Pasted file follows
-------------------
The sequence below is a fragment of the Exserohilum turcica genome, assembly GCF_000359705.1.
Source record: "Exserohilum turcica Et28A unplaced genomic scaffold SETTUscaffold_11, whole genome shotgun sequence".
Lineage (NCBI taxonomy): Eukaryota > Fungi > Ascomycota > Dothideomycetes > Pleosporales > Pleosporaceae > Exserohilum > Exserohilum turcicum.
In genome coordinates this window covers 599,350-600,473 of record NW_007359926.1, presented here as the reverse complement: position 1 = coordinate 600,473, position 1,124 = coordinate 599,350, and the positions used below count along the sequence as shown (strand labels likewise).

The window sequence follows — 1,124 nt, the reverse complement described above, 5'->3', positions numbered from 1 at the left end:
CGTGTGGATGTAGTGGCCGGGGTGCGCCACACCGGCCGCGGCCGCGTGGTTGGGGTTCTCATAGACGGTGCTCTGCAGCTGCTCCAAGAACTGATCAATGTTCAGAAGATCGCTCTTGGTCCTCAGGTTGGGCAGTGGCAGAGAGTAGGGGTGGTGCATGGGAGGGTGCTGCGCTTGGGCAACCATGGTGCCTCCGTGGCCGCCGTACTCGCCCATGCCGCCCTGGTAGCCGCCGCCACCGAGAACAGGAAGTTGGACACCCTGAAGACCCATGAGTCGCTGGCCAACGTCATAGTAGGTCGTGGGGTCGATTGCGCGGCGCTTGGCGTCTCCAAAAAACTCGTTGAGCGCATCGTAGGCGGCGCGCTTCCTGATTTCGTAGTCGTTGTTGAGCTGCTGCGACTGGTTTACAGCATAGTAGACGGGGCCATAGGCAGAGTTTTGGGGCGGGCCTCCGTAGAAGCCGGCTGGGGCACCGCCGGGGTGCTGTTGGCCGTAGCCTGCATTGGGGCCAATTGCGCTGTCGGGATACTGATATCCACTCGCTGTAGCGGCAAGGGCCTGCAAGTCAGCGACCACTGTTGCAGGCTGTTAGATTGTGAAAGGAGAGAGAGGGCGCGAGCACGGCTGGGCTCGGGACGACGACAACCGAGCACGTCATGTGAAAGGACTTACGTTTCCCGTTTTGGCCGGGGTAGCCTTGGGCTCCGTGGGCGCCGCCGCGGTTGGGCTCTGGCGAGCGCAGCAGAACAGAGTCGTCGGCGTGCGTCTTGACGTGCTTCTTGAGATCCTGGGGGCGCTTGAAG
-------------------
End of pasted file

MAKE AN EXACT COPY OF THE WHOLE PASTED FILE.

The sequence below is a fragment of the Exserohilum turcica genome, assembly GCF_000359705.1.
Source record: "Exserohilum turcica Et28A unplaced genomic scaffold SETTUscaffold_11, whole genome shotgun sequence".
Lineage (NCBI taxonomy): Eukaryota > Fungi > Ascomycota > Dothideomycetes > Pleosporales > Pleosporaceae > Exserohilum > Exserohilum turcicum.
In genome coordinates this window covers 599,350-600,473 of record NW_007359926.1, presented here as the reverse complement: position 1 = coordinate 600,473, position 1,124 = coordinate 599,350, and the positions used below count along the sequence as shown (strand labels likewise).

The window sequence follows — 1,124 nt, the reverse complement described above, 5'->3', positions numbered from 1 at the left end:
CGTGTGGATGTAGTGGCCGGGGTGCGCCACACCGGCCGCGGCCGCGTGGTTGGGGTTCTCATAGACGGTGCTCTGCAGCTGCTCCAAGAACTGATCAATGTTCAGAAGATCGCTCTTGGTCCTCAGGTTGGGCAGTGGCAGAGAGTAGGGGTGGTGCATGGGAGGGTGCTGCGCTTGGGCAACCATGGTGCCTCCGTGGCCGCCGTACTCGCCCATGCCGCCCTGGTAGCCGCCGCCACCGAGAACAGGAAGTTGGACACCCTGAAGACCCATGAGTCGCTGGCCAACGTCATAGTAGGTCGTGGGGTCGATTGCGCGGCGCTTGGCGTCTCCAAAAAACTCGTTGAGCGCATCGTAGGCGGCGCGCTTCCTGATTTCGTAGTCGTTGTTGAGCTGCTGCGACTGGTTTACAGCATAGTAGACGGGGCCATAGGCAGAGTTTTGGGGCGGGCCTCCGTAGAAGCCGGCTGGGGCACCGCCGGGGTGCTGTTGGCCGTAGCCTGCATTGGGGCCAATTGCGCTGTCGGGATACTGATATCCACTCGCTGTAGCGGCAAGGGCCTGCAAGTCAGCGACCACTGTTGCAGGCTGTTAGATTGTGAAAGGAGAGAGAGGGCGCGAGCACGGCTGGGCTCGGGACGACGACAACCGAGCACGTCATGTGAAAGGACTTACGTTTCCCGTTTTGGCCGGGGTAGCCTTGGGCTCCGTGGGCGCCGCCGCGGTTGGGCTCTGGCGAGCGCAGCAGAACAGAGTCGTCGGCGTGCGTCTTGACGTGCTTCTTGAGATCCTGGGGGCGCTTGAAG